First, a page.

Anuradhapura was made Sri Lanka’s first capital in 377 BC by King Pandukhabhaya (437-367 BC) who started the great irrigation works on which it depended, and named it after the constellation Anuradha. The first era of religious building followed the conversion of King Devanampiya Tissa (ruled 250-210 BC) and included the Thuparama Dagoba, Issurumuniyagala and the Maha Vihara (great monastery), which incorporated the Sri Maha Bodhi and the Brazen Palace. Anuradhapura remained a capital city until the ninth century AD, when it reached its peak of power and vigour. After the 13th century it almost entirely disappeared; the irrigation works on which it had depended fell into total disuse, and its political functions were taken over first by Polonnaruwa and then by capitals to the south. It was ‘rediscovered’ by Ralph Backhaus in 1872, and excavation and restoration have continued ever since. In 1988 it was designated a World Heritage Site.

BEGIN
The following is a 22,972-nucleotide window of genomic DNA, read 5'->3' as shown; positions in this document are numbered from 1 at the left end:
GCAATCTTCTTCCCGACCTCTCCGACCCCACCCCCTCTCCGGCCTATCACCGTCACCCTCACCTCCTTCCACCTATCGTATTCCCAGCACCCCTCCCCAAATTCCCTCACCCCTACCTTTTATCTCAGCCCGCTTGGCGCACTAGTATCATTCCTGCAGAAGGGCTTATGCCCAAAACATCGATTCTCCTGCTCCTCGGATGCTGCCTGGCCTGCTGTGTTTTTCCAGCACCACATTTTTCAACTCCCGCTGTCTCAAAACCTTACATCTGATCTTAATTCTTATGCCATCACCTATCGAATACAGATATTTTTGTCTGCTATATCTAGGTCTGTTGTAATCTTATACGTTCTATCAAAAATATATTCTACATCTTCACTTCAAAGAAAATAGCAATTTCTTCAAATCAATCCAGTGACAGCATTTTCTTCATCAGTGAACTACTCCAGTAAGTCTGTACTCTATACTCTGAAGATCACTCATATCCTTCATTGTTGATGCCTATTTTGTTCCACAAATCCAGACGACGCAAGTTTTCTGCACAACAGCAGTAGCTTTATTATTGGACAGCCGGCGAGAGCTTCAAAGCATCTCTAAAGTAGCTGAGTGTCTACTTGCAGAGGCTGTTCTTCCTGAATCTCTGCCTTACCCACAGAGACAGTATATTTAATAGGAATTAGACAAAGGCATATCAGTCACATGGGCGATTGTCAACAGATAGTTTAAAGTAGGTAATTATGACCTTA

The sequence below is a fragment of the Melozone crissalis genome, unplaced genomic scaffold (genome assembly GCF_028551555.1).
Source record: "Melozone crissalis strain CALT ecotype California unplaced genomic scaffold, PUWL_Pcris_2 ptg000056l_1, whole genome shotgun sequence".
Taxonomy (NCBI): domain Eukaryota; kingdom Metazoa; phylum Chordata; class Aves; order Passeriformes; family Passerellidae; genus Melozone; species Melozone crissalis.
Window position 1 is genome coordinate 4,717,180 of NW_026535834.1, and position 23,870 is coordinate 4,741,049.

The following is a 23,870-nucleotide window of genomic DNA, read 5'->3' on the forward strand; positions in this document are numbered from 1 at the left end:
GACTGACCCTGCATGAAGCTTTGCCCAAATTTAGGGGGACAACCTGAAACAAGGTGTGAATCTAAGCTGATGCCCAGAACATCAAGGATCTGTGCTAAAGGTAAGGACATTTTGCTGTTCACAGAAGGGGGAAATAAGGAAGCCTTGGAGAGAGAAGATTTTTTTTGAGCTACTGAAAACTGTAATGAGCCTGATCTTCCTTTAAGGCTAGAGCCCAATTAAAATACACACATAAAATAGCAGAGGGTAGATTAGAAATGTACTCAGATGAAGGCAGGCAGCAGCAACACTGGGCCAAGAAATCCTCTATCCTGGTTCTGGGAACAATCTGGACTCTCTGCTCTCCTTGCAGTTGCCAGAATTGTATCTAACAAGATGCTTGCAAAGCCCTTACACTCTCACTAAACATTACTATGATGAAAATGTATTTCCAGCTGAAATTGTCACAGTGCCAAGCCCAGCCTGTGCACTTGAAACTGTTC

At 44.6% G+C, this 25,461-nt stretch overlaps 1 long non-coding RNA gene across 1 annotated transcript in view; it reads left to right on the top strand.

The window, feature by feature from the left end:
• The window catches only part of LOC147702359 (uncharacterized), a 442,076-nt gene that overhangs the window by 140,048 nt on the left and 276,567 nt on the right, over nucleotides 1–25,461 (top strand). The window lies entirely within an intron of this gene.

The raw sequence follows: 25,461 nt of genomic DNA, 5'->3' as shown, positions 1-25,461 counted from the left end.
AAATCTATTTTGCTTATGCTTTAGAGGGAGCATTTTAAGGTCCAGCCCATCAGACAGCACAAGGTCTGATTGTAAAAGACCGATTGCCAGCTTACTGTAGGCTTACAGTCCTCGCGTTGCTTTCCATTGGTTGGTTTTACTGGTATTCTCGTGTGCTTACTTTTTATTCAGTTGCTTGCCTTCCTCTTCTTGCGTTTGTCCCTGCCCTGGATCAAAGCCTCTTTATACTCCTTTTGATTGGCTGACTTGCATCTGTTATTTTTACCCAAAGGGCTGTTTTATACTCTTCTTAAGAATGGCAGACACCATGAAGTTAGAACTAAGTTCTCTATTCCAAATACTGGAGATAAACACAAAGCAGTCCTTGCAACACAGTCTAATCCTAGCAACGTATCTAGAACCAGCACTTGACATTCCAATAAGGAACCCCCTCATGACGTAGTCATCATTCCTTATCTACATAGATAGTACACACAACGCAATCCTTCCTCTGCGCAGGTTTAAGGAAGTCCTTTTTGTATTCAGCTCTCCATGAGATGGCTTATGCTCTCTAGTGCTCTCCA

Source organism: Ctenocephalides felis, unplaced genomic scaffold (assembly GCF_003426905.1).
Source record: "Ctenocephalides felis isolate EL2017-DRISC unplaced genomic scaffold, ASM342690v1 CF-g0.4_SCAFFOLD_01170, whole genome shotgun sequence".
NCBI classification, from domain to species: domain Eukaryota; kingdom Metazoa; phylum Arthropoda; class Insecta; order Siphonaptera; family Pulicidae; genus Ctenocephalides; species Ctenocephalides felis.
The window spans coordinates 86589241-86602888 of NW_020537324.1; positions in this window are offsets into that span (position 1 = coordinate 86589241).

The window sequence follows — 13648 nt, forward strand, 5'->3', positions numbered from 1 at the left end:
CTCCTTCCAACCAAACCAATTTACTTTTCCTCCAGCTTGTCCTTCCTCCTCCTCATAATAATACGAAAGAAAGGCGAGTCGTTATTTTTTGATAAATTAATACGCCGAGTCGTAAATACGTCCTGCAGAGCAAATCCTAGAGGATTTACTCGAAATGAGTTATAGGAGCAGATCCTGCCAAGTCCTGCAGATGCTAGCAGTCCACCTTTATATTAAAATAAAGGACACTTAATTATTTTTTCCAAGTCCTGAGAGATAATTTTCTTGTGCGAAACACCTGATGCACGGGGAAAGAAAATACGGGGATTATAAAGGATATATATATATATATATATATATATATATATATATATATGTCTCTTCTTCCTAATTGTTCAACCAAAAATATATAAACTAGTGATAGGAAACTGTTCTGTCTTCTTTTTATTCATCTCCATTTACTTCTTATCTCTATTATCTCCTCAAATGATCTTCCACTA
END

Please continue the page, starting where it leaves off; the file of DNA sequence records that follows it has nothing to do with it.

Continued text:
Apart from the sacred Bodhi tree, highlights among Anuradhapura’s many monuments include the Ruvanwelisiya Dagoba, one of the country’s most impressive shrines, with a frieze of life-like elephants around its outer wall; the serene Samadhi Buddha statue, probably dating from the fourth century AD; the simply enormous Jetavananarama dagoba, the highest brick-built dagoba of its kind in the world, and Issurumuniyagala Monastery, a rock-carved temple that houses a large statue of the reclining Buddha, beautiful sculptures and a colony of bats.